Le Tombeau de Monsieur Lully
Violin Concerto No.2 in D, Op.7
Les Paladins Suite
Concerto Grosso in G minor, Op.6/8 La Nuit de Noel (Christmas Concerto)
The Four Seasons, Op.8 Spring
Orchestra of the Age of Enlightenment
Elizabeth Wallfisch (violin)
Reviewed by: Edward Lewis
Reviewed: 27 October, 2005
Venue: Queen Elizabeth Hall, London
The Orchestra of the Age of Enlightenment’s “Listening in Paris” series, which attempts to bring to contemporary audiences the experience of concert life in that great cultural capital of the eighteenth and nineteenth centuries, here focussed on “Le Concert Spirituel”. The original, 18th-century concert played on the nights the Opera was dark, feigning the dignifying association of religion to operate on holy days. Not only did the concert lead the way with the emerging popularity of instrumental music, but it brought to concert-life the same disreputable charges that were aimed at the Opera. One source describes the performers as “a swarm of nymphets in the most immodest clothing”.
Jean-Féry Rebel had been a favourite pupil of Lully’s since the age of eight, so it is not surprising that his Le Tombeau de Monsieur Lully should be openly emotional. But it is just this quality that seemed to escape the initially straight-laced playing of Elizabeth Wallfisch and Rachel Isserlis, who carried the solo violin parts. The intimate nature of the French-overture-like opening was glossed over, with the hesitant, sometimes badly-tuned playing from the upper strings only partly compensated for by Jennifer Bullock’s tender, sinuous playing of the viola da gamba.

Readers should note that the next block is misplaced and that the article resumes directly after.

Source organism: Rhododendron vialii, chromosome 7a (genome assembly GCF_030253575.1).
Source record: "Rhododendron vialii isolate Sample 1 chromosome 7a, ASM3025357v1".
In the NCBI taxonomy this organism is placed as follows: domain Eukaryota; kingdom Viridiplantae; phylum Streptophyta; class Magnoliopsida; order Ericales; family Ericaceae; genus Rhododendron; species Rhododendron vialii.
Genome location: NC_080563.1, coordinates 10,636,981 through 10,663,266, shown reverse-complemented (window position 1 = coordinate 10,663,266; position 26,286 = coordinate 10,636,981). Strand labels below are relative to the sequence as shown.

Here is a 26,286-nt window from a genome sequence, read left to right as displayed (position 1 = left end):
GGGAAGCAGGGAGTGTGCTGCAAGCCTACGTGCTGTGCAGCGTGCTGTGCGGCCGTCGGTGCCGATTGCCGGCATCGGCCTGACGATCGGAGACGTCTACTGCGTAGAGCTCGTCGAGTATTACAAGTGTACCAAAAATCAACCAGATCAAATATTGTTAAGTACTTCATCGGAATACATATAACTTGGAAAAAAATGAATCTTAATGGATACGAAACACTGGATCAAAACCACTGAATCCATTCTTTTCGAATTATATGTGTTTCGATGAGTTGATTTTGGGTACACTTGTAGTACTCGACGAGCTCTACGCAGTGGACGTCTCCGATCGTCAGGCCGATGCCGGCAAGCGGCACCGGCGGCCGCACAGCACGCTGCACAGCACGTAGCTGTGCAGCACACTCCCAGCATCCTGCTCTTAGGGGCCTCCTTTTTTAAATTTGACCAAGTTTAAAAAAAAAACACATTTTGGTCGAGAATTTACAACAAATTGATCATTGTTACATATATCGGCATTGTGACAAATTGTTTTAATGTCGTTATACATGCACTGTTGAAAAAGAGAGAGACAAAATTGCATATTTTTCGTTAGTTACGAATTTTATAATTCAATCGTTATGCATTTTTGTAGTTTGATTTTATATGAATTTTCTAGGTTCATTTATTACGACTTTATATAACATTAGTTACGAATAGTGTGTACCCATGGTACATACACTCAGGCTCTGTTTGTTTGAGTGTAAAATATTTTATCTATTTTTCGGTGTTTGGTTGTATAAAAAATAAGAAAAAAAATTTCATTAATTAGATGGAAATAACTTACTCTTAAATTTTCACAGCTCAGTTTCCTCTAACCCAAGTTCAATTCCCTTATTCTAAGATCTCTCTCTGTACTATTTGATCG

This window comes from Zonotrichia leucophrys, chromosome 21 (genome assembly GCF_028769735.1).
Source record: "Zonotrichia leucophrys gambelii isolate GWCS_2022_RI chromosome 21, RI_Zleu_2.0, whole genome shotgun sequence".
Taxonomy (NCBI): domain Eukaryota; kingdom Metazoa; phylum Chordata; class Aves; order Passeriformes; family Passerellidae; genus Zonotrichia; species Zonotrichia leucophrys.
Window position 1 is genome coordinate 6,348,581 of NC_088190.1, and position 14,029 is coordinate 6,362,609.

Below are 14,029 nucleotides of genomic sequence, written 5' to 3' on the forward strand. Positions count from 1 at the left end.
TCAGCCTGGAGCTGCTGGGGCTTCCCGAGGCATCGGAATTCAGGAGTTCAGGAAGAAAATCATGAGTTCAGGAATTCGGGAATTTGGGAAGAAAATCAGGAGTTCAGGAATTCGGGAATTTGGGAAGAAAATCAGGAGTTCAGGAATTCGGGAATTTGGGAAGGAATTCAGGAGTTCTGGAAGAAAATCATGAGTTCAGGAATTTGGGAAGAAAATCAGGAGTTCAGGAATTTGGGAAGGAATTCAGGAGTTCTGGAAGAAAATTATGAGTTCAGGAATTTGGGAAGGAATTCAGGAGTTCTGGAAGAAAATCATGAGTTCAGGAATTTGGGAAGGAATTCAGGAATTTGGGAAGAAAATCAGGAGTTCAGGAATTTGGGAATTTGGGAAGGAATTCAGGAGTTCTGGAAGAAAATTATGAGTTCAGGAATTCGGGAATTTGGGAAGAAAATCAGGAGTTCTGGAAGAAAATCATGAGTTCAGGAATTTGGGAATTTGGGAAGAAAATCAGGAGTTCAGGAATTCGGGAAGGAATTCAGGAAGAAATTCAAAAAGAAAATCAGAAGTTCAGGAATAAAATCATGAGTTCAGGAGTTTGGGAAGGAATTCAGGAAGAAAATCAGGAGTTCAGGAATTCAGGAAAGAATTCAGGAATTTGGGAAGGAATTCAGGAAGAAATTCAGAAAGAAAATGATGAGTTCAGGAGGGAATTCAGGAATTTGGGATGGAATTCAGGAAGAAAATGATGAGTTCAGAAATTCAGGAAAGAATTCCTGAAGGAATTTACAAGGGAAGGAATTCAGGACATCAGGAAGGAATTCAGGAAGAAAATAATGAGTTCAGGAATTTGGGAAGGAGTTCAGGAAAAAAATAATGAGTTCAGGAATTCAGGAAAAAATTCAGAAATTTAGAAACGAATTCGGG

Thankfully, both intimacy and conviction emerged with a fiery ‘vif’ section and a sensitively played gamba recitative. Here one almost repented the impression of a staid English governess at a village dance with the vehement, clog-stamping verve and vitality of Wallfisch. Moreover, the hitherto virtually immobile theorbo-player, David Millar, suddenly threw decorum to the wind, assuming the mantle of a jazz bassist.
I say ‘almost repented’, because just as the audience felt able to relax into this more personable style, the opening movement, bringing with it the same detachment and intonation problems, returned. It’s as though we had caught only a glimpse of Parisian permissiveness, now to be told to stop looking.
The relative values of technical virtuosity and genuinely inspired musicality surfaced during the Leclair Violin Concerto. There is little doubting Wallfisch’s technical mastery, but the music seemed slightly academic and dry under such handling. When real flashes of feeling shone through, it appeared to be at the expense of her technique. Her sparkling trills were amazingly accurate, but their context was overlooked; her double-stopped cadenza in the first movement was faultless, but her approach was business-like.
The orchestra relished certain elements of this music, particularly the rich harmony and frequent suspensions. But the rhythmic, almost militarily-accurate accompaniment in the slow middle movement seemed at odds with the soloist’s languorous, sentimental melody. This was a shame, and introduced an element of discomfort into the emotional heart of the piece. The last movement brought a more human touch, with dynamic and stylistic contrasts between the delicate solo sections and the more robust full sections used to great musical effect. However, the cohesiveness of the overall structure seemed to be lost in the tumult of smaller-scale phrases; an abrupt, almost throwaway ending did nothing to relieve this impression.